It's at this time that Tony figures on a way for AJ to snap out of his depression - go out drinking at The Bing with his old friends the Jasons (who are now in college "majoring in cash, and minoring in ass.") As Tony informs AJ that he'll be taking this route of action, they're watching the John Wayne macho movie Hellfighters, which is based on renowned oil field firefighter Red Adair. His basic principle of putting out an oil well fire: starve it of oxygen and it'll go out - which appears to be Tony's way of thinking as well. Earlier, AJ and Tony shared another TV moment as metaphor, when they briefly watched the manly film Annapolis. In the scene we catch, the main character (played by James Franco,) is lulled out of his moping by a sparring match with his mentor (played by Donnie Wahlberg.) Sounds kind of familiar.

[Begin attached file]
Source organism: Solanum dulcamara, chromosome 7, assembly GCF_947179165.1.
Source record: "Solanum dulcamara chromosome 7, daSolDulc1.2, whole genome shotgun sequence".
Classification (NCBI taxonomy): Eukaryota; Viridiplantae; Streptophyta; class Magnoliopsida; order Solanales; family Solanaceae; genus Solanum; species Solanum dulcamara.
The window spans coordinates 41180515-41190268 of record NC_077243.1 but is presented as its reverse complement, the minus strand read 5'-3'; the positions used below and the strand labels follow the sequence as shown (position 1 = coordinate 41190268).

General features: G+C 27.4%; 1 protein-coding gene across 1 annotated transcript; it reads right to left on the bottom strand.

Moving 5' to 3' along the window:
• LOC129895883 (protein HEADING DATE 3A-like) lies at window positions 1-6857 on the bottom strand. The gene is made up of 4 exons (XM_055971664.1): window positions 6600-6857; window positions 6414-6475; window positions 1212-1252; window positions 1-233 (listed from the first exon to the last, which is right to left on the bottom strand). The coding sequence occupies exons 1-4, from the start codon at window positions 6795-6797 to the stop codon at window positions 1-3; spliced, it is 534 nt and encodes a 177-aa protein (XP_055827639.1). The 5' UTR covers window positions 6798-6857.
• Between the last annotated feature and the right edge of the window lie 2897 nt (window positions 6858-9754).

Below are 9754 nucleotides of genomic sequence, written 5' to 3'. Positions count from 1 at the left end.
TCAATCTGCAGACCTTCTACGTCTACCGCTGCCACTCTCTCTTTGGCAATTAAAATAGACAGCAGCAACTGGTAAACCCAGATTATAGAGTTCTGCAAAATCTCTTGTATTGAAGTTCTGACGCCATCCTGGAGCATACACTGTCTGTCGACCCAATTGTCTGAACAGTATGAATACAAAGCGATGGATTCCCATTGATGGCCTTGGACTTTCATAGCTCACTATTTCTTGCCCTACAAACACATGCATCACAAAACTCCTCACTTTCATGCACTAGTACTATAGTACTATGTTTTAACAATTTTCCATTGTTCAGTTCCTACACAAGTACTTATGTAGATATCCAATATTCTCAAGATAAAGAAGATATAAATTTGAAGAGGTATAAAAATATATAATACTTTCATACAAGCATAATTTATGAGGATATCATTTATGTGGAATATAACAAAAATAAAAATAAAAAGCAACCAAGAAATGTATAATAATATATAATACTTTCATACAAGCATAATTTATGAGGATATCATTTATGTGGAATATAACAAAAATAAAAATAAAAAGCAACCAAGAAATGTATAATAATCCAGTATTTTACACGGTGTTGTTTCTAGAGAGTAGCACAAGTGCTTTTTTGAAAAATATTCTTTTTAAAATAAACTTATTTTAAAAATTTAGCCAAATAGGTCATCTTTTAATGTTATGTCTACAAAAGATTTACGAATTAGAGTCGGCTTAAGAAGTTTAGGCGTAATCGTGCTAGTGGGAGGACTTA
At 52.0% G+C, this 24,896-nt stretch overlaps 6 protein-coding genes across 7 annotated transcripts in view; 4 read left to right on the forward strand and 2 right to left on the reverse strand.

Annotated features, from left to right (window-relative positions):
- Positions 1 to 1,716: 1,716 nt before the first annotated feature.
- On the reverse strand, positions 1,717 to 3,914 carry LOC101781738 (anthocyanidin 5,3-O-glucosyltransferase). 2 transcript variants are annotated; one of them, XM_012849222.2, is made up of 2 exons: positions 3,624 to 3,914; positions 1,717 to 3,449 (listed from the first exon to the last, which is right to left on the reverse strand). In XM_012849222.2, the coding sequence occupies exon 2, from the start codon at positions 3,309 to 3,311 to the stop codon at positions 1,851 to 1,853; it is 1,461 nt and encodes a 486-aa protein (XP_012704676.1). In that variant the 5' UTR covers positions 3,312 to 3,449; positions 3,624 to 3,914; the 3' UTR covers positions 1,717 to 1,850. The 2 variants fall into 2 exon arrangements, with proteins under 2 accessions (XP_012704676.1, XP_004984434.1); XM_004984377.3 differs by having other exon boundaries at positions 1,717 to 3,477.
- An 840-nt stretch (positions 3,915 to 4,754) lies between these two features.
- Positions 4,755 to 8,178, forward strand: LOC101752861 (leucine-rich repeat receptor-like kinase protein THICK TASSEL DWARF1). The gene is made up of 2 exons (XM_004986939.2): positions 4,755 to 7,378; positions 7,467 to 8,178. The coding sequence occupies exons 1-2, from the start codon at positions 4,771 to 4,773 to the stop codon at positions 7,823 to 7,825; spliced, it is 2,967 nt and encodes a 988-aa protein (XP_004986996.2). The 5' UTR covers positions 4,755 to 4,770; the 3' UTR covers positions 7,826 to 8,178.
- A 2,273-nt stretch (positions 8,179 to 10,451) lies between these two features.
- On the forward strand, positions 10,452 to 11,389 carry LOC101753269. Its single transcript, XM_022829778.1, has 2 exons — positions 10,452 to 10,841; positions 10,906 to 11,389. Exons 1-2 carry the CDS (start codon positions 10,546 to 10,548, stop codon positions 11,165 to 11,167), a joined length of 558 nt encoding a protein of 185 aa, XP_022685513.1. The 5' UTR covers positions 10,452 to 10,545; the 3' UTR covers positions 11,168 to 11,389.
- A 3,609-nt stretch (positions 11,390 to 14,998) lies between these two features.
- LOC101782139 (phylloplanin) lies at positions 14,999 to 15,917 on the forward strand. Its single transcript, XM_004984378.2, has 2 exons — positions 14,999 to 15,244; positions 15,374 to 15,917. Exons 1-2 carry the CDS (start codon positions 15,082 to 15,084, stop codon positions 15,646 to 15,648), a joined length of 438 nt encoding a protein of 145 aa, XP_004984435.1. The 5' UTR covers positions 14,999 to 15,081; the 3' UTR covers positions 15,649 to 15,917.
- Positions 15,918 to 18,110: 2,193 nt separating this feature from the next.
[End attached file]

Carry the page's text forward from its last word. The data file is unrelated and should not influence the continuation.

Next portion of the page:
This 'suffocation' as flawed as it is, seems to snap AJ out of his funk. But instead of heading down his own road away from 'the family business,' this path follows neatly in Tony's footsteps, as we see the excitement in his face helping the Jasons drop sulfuric acid on a gambling debtor who can't pay. Tony says he doesn't want this life for his son, but he seems proud to see him on the path he's pushed him to. Meanwhile, he's similarly pushing his other son.